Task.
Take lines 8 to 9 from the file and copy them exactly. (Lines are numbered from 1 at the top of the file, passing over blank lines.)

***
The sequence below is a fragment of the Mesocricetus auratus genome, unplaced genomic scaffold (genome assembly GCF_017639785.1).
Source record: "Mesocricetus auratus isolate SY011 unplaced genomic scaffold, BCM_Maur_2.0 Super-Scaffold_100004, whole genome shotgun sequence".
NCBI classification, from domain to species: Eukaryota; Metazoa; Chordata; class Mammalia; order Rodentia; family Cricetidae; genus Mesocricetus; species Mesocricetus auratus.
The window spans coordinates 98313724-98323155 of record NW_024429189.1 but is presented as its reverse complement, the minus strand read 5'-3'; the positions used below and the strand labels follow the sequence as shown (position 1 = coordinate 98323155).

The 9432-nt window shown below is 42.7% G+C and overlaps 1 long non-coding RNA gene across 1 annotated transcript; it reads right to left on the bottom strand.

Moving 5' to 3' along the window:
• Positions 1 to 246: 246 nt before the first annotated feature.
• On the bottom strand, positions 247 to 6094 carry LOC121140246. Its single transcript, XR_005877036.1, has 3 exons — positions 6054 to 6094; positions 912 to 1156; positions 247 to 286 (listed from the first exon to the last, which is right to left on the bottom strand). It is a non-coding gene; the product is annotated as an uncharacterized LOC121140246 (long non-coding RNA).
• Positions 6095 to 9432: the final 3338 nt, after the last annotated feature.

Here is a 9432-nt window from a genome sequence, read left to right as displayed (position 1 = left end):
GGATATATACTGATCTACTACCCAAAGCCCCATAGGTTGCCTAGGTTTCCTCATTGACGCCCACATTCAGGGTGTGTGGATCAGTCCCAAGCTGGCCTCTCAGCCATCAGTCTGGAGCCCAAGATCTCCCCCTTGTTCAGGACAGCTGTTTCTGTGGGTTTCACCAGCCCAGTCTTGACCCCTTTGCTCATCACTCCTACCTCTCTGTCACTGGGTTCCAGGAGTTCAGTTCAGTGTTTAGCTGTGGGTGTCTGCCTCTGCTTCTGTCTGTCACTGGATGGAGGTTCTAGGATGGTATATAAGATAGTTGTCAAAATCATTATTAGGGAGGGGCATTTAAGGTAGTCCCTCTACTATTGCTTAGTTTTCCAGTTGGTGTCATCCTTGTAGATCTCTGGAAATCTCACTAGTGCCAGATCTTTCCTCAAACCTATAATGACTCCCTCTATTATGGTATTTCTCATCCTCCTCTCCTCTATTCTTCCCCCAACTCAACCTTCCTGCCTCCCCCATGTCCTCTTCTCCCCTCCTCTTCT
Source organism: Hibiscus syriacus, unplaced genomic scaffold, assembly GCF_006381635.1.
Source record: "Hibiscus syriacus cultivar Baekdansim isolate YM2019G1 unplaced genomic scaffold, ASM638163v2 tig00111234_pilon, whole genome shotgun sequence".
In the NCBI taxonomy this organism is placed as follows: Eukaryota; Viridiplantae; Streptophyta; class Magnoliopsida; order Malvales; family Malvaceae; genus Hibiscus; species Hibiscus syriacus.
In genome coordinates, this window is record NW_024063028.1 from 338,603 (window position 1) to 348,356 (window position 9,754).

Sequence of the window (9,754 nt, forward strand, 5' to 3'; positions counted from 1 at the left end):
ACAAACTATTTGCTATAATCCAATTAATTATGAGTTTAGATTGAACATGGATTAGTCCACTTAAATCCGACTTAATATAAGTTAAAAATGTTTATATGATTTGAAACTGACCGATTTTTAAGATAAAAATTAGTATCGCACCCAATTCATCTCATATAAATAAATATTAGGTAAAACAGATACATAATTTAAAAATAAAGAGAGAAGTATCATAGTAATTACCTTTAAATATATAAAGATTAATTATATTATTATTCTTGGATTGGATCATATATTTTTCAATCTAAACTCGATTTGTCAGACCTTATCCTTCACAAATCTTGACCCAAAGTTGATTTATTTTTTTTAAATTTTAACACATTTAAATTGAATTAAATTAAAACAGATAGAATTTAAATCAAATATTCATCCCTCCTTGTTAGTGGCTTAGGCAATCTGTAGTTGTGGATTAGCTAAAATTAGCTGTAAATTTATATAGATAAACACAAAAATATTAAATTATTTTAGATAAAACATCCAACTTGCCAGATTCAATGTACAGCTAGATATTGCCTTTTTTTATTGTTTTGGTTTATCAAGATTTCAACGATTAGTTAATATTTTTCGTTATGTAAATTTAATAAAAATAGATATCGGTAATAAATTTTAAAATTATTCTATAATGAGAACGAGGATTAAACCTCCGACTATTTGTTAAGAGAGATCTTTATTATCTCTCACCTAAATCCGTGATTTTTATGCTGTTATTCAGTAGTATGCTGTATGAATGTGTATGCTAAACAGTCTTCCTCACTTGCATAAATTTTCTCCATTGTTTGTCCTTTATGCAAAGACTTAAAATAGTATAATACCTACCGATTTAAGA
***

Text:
• On the bottom strand, positions 247 to 6094 carry LOC121140246. Its single transcript, XR_005877036.1, has 3 exons — positions 6054 to 6094; positions 912 to 1156; positions 247 to 286 (listed from the first exon to the last, which is right to left on the bottom strand). It is a non-coding gene; the product is annotated as an uncharacterized LOC121140246 (long non-coding RNA).
• Positions 6095 to 9432: the final 3338 nt, after the last annotated feature.